The MSP is expected to have a stronger positive impact on climate and air quality regulation, food and other tangible assets production, and landscape and recreational values. Offshore wind power in particular is considered to be a significant form of renewable energy, which, if implemented, would reduce Finland’s carbon footprint. Similarly, supporting and developing domestic tourism, aquaculture and fisheries, and supporting technological development can contribute to building a low-carbon society in a sustainable way. The development of fisheries and aquaculture, as well as the promotion of valuable Finnish coastal and sea areas, can contribute to the production of marine utilities. Fishing and fish farming also respond to the ever-increasing demand for table fish and enable a diet, which is both better for climate and domestically produced. The identification of further significant cultural areas and potential tourist areas will help to preserve landscape and recreational services. The impacts of the MSP on the preservation of ecosystem services were assessed as reinforcing positive developments in terms of the regulation of the circulation of substances and biodiversity.

The objective of the MSP is to identify and reconciliate the needs of marine operations, and to guide their location and development in a way that is sustainable for the marine environment and nature conservation. In this respect, the MSP is expected to be successful and thus highlight the potential for growth of the marine operations as well as the economic and social benefits of sustainable sectoral development and nature conservation. It can be considered likely that the MSP has improved the ability of marine operations to take into account the effects of their growth on the marine environment. Indeed, one of the key objectives of the MSP is to manage and promote the growth of the sectors, and the most visible impact of the MSP was assessed as the development and growth of the sectors.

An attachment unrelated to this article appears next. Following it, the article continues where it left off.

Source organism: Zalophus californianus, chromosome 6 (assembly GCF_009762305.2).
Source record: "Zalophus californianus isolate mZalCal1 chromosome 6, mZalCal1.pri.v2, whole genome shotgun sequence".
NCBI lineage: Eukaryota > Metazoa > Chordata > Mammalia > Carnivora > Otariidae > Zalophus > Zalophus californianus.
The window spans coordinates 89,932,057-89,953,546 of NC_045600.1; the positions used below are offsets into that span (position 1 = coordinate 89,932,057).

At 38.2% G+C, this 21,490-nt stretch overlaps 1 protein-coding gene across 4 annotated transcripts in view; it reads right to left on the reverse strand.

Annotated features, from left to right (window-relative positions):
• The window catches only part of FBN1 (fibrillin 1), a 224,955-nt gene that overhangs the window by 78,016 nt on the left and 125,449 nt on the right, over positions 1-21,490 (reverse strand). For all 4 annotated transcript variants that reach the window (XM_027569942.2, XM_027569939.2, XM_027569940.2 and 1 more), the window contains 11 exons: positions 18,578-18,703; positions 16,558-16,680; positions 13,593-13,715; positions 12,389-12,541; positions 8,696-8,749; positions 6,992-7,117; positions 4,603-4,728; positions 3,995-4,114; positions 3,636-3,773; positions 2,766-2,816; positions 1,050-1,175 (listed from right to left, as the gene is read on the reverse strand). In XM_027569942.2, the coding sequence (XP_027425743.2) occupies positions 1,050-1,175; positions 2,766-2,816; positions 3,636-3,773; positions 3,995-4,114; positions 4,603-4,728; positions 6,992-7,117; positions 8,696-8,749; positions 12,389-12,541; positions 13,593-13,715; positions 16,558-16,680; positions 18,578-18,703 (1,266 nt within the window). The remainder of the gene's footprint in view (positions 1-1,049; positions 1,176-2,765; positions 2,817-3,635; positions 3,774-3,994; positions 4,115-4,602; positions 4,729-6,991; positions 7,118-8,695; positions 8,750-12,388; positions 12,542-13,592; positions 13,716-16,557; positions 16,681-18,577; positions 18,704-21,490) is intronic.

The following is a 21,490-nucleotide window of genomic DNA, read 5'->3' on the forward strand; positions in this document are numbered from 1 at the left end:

Figure 2. The impact of marine operations on the carrying capacity of the Baltic Sea 

From the perspective of the carrying capacity of the Baltic Sea (Figure 2), the inner circle describes the impact of current activities of different marine operations, the so-called business as usual, on the ecosystems of the Baltic Sea and the conservation of the diverse marine environment in the absence of a MSP. The outer circle describes the impact of the operations on the carrying capacity of the Baltic Sea in the situation where the MSP has been implemented. The status of the marine environment is widely affected by human activities throughout the Baltic Sea basin and at sea. The MSP has little effect on land-based activities – agriculture, for example, is currently the most significant source of nutrient loads in the Baltic Sea. As the status of the marine environment is already weak in principle, there is a risk that the increase in such economic activity, which already is burdening the coastal and sea areas (e.g. maritime logistics, aquaculture), will have a detrimental effect on the status of the environment.